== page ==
Please use this identifier to cite or link to this item: http://bura.brunel.ac.uk/handle/2438/9626
Title: Differential expression of placental glucocorticoid receptors and growth arrest-specific transcript 5 in term and preterm pregnancies: evidence for involvement of maternal stress.
Authors: Mparmpakas, D
Zachariades, E
Sotiriadis, G
Goumenou, A
Harvey, AJ
Gidron, Y
Karteris, E
Keywords: Maternal stress;Polymorphism;Birth outcomes
Issue Date: 2014
Citation: Obstetrics and Gynecology International, 2014, 2014
Abstract: Pregnancy-specific stress predicts birth outcomes. We hypothesized that there is a maternal stress-GR interaction that can influence fetal birth weight. This study examined the relationship between mothers' stress and attitude towards their pregnancies, placental glucocorticoid receptors (GRs) and growth arrest-specific transcript 5 (GAS5) expression, and the status of GR polymorphism, with their infants' birth weights. GAS5 and GR α were the predominant transcripts in both term and preterm placentas, with GAS5 being primarily localized in the syncytiotrophoblasts. In an attempt to mimic moderate and high stress environment in vitro, BeWo and JEG-3 cytotrophoblast cell lines were treated with 10 nM-1000 nM cortisol. Only expression of GAS5 was significantly upregulated by cortisol in all treatments compared with basal levels, but none of the GRs changed expression significantly. In an attempt to assess a stress versus gene interaction, we studied four GR polymorphisms. In the homozygous group for Tth111I polymorphism, mothers with negative attitudes towards the pregnancy gave birth to infants with significantly lower birth weights compared to women with positive/neutral attitudes. None of the GR splice variants were associated with maternal stress. However, placental GAS5 levels were inversely correlated with maternal stress. This study points towards a potential gene-environment interaction that could be of predictive value for fetal weight.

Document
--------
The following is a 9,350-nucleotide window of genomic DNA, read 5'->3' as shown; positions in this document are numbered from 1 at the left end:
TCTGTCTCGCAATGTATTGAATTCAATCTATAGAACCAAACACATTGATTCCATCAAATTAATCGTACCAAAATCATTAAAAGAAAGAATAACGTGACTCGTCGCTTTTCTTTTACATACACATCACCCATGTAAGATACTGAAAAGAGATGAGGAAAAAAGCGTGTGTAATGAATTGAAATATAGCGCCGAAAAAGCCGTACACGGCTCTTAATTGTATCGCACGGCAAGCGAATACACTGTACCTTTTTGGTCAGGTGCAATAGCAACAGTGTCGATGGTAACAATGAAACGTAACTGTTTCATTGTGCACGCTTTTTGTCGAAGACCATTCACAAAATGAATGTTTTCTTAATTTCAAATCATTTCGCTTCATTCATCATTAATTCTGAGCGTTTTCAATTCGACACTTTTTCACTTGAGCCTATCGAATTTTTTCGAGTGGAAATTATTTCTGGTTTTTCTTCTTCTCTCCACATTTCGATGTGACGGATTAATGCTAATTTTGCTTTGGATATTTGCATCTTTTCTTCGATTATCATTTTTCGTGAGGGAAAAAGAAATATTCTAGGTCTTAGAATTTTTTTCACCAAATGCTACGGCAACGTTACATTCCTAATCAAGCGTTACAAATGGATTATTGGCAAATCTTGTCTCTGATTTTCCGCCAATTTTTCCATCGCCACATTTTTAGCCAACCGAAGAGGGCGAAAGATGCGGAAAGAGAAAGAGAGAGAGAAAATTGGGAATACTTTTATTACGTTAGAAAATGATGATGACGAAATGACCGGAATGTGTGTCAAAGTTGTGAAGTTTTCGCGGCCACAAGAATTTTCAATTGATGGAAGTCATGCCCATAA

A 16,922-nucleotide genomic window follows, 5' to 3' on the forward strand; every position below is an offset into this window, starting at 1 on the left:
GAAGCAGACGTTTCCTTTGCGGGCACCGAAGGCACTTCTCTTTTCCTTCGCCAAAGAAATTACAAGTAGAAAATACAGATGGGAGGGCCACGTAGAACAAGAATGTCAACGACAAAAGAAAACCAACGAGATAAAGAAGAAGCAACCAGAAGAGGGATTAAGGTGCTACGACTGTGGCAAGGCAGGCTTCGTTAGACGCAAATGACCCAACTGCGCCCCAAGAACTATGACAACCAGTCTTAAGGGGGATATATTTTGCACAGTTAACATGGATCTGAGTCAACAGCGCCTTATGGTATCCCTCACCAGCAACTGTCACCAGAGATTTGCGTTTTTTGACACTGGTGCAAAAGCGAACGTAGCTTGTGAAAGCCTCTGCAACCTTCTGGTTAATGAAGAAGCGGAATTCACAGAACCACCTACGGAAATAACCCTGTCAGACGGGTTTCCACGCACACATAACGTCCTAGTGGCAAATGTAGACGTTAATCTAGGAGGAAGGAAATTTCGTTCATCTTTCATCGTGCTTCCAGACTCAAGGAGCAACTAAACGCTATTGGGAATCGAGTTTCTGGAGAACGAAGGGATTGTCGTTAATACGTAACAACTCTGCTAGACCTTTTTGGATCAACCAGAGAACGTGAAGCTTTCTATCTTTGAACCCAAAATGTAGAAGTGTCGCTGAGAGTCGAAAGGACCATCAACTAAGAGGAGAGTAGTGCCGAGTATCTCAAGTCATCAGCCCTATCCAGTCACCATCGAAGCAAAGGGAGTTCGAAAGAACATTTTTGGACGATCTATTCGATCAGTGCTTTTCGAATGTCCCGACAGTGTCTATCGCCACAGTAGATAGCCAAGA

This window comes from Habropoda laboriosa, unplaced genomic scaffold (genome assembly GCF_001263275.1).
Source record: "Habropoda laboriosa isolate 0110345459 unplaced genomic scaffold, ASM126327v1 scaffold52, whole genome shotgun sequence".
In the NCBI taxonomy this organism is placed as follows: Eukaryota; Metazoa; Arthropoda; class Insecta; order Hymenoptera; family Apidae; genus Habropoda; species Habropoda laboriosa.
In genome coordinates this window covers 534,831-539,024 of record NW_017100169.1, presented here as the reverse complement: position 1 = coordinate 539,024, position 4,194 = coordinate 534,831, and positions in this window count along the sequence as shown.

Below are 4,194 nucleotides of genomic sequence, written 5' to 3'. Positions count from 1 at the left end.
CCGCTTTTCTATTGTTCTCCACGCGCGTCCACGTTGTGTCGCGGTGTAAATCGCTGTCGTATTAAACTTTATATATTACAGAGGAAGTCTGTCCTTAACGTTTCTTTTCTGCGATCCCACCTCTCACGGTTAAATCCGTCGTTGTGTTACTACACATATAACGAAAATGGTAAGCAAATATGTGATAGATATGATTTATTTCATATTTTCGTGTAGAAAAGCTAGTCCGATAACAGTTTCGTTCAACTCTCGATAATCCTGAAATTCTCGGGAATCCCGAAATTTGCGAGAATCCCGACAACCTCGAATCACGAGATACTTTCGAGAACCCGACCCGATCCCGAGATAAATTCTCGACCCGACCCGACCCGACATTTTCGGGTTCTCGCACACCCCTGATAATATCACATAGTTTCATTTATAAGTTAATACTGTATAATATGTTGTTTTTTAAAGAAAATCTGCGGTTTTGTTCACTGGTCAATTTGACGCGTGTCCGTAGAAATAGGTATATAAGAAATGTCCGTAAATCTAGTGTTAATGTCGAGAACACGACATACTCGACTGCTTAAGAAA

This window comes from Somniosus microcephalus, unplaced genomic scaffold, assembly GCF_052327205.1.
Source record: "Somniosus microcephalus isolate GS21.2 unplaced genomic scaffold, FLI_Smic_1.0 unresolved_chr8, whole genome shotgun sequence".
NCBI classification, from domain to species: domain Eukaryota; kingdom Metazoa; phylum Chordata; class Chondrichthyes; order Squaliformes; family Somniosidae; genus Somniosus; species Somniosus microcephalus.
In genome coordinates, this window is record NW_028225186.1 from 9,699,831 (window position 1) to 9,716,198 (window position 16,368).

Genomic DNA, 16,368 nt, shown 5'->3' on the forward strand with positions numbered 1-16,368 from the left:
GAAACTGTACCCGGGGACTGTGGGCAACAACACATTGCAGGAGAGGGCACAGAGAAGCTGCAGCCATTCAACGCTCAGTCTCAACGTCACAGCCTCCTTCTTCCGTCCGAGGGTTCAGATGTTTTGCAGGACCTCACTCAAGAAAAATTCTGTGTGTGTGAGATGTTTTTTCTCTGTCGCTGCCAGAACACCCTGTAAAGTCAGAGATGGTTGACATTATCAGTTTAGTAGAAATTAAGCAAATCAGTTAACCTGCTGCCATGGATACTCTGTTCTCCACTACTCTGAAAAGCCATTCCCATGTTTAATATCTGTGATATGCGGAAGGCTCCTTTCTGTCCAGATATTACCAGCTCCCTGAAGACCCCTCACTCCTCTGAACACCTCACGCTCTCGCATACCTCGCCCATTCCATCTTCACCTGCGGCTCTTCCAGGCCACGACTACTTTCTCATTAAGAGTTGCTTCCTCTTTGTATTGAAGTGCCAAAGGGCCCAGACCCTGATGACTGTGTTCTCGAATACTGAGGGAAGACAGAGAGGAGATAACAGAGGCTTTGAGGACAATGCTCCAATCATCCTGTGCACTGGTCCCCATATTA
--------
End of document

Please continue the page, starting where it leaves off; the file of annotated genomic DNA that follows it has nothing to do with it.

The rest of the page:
Description: This article has been made available through the Brunel Open Access Publishing Fund.
URI: http://www.hindawi.com/journals/ogi/2014/239278/
http://bura.brunel.ac.uk/handle/2438/9626
DOI: http://dx.doi.org/10.1155/2014/239278
ISSN: 1687-9589
Appears in Collections:Biological Sciences
Brunel OA Publishing Fund
Dept of Life Sciences Research Papers

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